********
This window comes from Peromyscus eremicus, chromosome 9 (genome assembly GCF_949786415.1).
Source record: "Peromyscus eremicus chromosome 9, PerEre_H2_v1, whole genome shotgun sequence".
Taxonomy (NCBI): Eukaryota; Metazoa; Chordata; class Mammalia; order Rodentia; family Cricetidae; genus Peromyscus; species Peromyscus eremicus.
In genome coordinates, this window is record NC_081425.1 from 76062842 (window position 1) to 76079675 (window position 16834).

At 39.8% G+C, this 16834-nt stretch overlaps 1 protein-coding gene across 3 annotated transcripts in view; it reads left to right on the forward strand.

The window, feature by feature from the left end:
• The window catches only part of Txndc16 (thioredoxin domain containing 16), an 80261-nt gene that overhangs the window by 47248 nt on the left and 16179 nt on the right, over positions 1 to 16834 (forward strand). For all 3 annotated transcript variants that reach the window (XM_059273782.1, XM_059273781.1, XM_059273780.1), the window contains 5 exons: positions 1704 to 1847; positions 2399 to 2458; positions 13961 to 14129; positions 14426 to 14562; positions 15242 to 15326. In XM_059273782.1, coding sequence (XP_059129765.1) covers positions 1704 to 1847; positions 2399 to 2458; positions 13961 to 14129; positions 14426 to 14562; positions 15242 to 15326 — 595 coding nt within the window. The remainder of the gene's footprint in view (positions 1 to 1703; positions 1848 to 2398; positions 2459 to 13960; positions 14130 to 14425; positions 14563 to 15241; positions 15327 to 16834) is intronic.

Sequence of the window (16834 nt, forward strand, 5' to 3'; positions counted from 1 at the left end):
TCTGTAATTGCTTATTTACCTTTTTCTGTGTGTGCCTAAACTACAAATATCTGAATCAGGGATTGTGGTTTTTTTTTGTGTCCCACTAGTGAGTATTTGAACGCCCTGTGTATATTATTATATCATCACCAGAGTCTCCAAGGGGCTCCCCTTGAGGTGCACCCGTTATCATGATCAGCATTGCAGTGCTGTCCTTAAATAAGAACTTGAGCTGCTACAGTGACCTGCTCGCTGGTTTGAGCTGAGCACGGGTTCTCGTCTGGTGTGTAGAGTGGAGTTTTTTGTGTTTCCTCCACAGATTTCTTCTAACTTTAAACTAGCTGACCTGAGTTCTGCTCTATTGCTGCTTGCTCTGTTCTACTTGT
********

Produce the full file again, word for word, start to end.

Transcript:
This window comes from Peromyscus eremicus, chromosome 9 (genome assembly GCF_949786415.1).
Source record: "Peromyscus eremicus chromosome 9, PerEre_H2_v1, whole genome shotgun sequence".
Taxonomy (NCBI): Eukaryota; Metazoa; Chordata; class Mammalia; order Rodentia; family Cricetidae; genus Peromyscus; species Peromyscus eremicus.
In genome coordinates, this window is record NC_081425.1 from 76062842 (window position 1) to 76079675 (window position 16834).

At 39.8% G+C, this 16834-nt stretch overlaps 1 protein-coding gene across 3 annotated transcripts in view; it reads left to right on the forward strand.

The window, feature by feature from the left end:
• The window catches only part of Txndc16 (thioredoxin domain containing 16), an 80261-nt gene that overhangs the window by 47248 nt on the left and 16179 nt on the right, over positions 1 to 16834 (forward strand). For all 3 annotated transcript variants that reach the window (XM_059273782.1, XM_059273781.1, XM_059273780.1), the window contains 5 exons: positions 1704 to 1847; positions 2399 to 2458; positions 13961 to 14129; positions 14426 to 14562; positions 15242 to 15326. In XM_059273782.1, coding sequence (XP_059129765.1) covers positions 1704 to 1847; positions 2399 to 2458; positions 13961 to 14129; positions 14426 to 14562; positions 15242 to 15326 — 595 coding nt within the window. The remainder of the gene's footprint in view (positions 1 to 1703; positions 1848 to 2398; positions 2459 to 13960; positions 14130 to 14425; positions 14563 to 15241; positions 15327 to 16834) is intronic.

Sequence of the window (16834 nt, forward strand, 5' to 3'; positions counted from 1 at the left end):
TCTGTAATTGCTTATTTACCTTTTTCTGTGTGTGCCTAAACTACAAATATCTGAATCAGGGATTGTGGTTTTTTTTTGTGTCCCACTAGTGAGTATTTGAACGCCCTGTGTATATTATTATATCATCACCAGAGTCTCCAAGGGGCTCCCCTTGAGGTGCACCCGTTATCATGATCAGCATTGCAGTGCTGTCCTTAAATAAGAACTTGAGCTGCTACAGTGACCTGCTCGCTGGTTTGAGCTGAGCACGGGTTCTCGTCTGGTGTGTAGAGTGGAGTTTTTTGTGTTTCCTCCACAGATTTCTTCTAACTTTAAACTAGCTGACCTGAGTTCTGCTCTATTGCTGCTTGCTCTGTTCTACTTGT